- Deploy Windows Server 2008–based virtual machines whenever possible. Windows Server 2008 supports synthetic devices on the virtual machine, which provides better network and storage performance than Windows Server 2003. Additionally, you can configure Windows Server 2008–based virtual machines with four processors rather than just two processors for Windows Server 2003. In many cases, application compatibility and testing issues require Microsoft IT to still deploy Windows Server 2003, but Windows Server 2008 always is the preferred operating system.
Choosing Server Workloads for Virtualization
Microsoft IT has deployed virtual machines running almost all server roles and workloads. Currently, the default deployment option for all servers is a virtual machine. However, there are several scenarios where Microsoft IT still deploys physical machines:
- Hardware requirements. In some cases, a server workload may require hardware resources that make it impractical to deploy the workload on a virtual machine. For example, if the server workload requires more than four processors to provide adequate performance, the server cannot be virtualized. Additionally, if the server workload requires more than half of the hardware resources that are available on a virtualization host, Microsoft IT does not virtualize the server because there is no server consolidation benefit. As Microsoft IT deploys more powerful virtualization hosts, the number of server workloads that it cannot virtualize due to hardware requirements is expected to decrease.
- Server workloads that provide native consolidation. The goal of the RightSizing initiative is to ensure that all servers, whether physical or virtual, are utilized adequately. Some server roles, such as SQL Server or Exchange Server 2007 Mailbox servers, can be utilized fully by deploying additional SQL Server instances or moving more mailboxes on to the server. In some cases, server workloads can be virtualized in one scenario, but not in another. For example, the Redmond domain contains about 70,000 users. Microsoft IT has not virtualized a domain controller in the Redmond domain, but has deployed fewer, more powerful, servers as domain controllers. In a smaller domain, or in a branch office deployment, Microsoft IT deploys domain controllers as virtual machines.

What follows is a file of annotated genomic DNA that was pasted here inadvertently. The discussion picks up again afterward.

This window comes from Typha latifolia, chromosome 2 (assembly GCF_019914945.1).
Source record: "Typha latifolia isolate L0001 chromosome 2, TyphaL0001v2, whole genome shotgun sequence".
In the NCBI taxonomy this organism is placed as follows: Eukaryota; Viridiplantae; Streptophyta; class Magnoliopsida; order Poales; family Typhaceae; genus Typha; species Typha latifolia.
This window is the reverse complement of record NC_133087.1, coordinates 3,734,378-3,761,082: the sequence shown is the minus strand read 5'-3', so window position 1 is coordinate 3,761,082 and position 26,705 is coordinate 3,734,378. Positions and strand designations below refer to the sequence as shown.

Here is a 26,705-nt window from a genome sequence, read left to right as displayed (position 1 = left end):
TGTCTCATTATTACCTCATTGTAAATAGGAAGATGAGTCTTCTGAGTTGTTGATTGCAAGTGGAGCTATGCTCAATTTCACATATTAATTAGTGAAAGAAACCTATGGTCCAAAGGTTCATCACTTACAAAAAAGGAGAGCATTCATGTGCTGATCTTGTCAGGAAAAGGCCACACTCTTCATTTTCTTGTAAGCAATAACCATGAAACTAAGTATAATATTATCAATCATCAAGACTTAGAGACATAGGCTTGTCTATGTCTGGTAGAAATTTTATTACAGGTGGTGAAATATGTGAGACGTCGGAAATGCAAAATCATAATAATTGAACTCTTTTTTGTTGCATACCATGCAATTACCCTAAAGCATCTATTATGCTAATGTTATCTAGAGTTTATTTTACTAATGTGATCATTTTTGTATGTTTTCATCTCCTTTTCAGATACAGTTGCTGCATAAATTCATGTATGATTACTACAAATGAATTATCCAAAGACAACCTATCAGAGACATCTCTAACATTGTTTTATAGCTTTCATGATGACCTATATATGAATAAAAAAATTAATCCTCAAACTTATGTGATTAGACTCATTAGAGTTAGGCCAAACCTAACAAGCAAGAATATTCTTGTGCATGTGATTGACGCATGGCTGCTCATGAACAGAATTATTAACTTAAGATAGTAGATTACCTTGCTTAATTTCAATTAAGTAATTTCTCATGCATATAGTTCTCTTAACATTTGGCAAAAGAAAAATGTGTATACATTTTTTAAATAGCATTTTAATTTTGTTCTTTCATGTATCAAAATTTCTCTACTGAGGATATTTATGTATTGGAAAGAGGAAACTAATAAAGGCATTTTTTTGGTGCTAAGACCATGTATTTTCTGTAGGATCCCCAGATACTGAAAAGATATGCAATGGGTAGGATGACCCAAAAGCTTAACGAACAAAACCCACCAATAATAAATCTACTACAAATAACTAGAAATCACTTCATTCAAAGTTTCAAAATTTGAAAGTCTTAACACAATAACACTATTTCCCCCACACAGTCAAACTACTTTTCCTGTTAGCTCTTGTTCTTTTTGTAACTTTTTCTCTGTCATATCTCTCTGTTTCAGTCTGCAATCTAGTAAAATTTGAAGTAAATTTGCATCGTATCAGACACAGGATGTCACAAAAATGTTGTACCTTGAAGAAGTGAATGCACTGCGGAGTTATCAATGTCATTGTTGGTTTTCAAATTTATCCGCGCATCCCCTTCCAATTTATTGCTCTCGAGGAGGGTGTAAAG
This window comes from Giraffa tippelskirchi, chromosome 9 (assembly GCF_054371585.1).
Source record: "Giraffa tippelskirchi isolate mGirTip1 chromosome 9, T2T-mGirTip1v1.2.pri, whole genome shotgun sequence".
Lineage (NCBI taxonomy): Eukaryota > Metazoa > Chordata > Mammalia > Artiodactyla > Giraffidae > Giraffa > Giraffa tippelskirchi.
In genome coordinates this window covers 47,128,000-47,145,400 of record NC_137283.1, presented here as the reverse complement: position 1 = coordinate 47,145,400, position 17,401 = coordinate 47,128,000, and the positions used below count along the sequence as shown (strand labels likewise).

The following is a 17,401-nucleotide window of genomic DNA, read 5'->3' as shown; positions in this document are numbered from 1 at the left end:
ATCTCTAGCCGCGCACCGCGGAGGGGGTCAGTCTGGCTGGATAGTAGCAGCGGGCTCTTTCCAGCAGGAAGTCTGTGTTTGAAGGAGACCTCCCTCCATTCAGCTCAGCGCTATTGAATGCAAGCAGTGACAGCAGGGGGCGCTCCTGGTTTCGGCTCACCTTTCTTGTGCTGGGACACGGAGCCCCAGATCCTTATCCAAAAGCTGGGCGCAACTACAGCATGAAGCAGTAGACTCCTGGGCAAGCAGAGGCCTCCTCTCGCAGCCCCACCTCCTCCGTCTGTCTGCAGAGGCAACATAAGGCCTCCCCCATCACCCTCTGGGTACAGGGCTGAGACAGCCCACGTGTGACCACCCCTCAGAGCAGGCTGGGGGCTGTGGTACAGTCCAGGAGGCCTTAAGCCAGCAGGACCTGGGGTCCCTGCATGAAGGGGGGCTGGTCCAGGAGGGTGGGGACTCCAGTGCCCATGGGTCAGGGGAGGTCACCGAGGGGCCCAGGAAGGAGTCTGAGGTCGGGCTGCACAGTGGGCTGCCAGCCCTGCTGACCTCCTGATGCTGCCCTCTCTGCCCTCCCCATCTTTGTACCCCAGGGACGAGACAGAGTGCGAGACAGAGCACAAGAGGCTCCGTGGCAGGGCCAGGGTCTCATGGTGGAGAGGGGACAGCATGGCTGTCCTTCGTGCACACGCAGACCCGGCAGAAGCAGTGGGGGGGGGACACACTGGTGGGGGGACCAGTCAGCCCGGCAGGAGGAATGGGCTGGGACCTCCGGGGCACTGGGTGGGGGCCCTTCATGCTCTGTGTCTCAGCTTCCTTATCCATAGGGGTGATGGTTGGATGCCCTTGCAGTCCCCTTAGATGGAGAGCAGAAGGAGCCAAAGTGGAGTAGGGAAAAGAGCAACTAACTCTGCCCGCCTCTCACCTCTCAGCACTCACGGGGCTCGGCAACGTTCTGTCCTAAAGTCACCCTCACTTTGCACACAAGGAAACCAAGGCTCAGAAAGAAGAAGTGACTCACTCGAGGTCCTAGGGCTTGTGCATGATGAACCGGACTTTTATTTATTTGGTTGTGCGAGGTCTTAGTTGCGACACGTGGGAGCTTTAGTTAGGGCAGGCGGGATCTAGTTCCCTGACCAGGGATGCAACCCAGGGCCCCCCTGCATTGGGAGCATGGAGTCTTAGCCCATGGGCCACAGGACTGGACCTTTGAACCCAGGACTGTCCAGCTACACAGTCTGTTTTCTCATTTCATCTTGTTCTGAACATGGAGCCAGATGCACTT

- Unique hardware requirements. A small number of servers have specific hardware requirements that make virtualizing the server impossible. For example, some servers require a hardware security module, a specialized storage connector, or a connection to a voice network.
- Legal or regulatory requirements. Legal or regulatory requirements have not prevented Microsoft IT from virtualizing or consolidating a specific server role, but it is prepared to deploy servers as physical servers if required.
Designing Virtual Machines for SQL Server
One of the server workloads that Microsoft IT is virtualizing is SQL Server. Other groups at Microsoft also have done extensive evaluation and testing of running SQL Server on a virtual machine.
Note: For detailed information about some of the testing Microsoft has done with virtualizing SQL Server and the recommendations that result from the tests, see the white paper "Running SQL Server 2008 in a Hyper-V Environment - Best Practices and Performance Recommendations" at http://sqlcat.com/whitepapers/archive/2008/10/03/running-sql-server-2008-in-a-hyper-v-environment-best-practices-and-performance-recommendations.aspx. This white paper also includes an interesting discussion on the relative benefits of implementing additional SQL Server instances or using virtual machines for server consolidation.
Microsoft has developed the following general recommendations for configuring virtual machines that run SQL Server:
- Ensure that the Hyper-V integration components are installed on the guest virtual machine. Additionally, use a synthetic rather than legacy network adapter when configuring networking for the virtual machine. Both of these options provide enhanced performance for the virtual machines.
- Plan to configure the hardware settings for the virtual machines to match the hardware settings that you would configure on a physical server for the same workload.
Additionally, Microsoft has developed standards and recommendations for configuring specific components on SQL Server–based servers.
One of the most critical components to ensure optimal performance for any SQL Server instance is to ensure that the storage system is the correct size and configuration. The storage hardware should provide sufficient input/output (I/O) throughput and storage capacity to meet the current and future needs of the planned virtual machines. Additionally, you should follow the recommended best practices for configuring disks for transaction logs and database storage.
You can configure Hyper-V virtual machines to use dynamically expanding virtual disks, fixed virtual disks, or pass-through disks: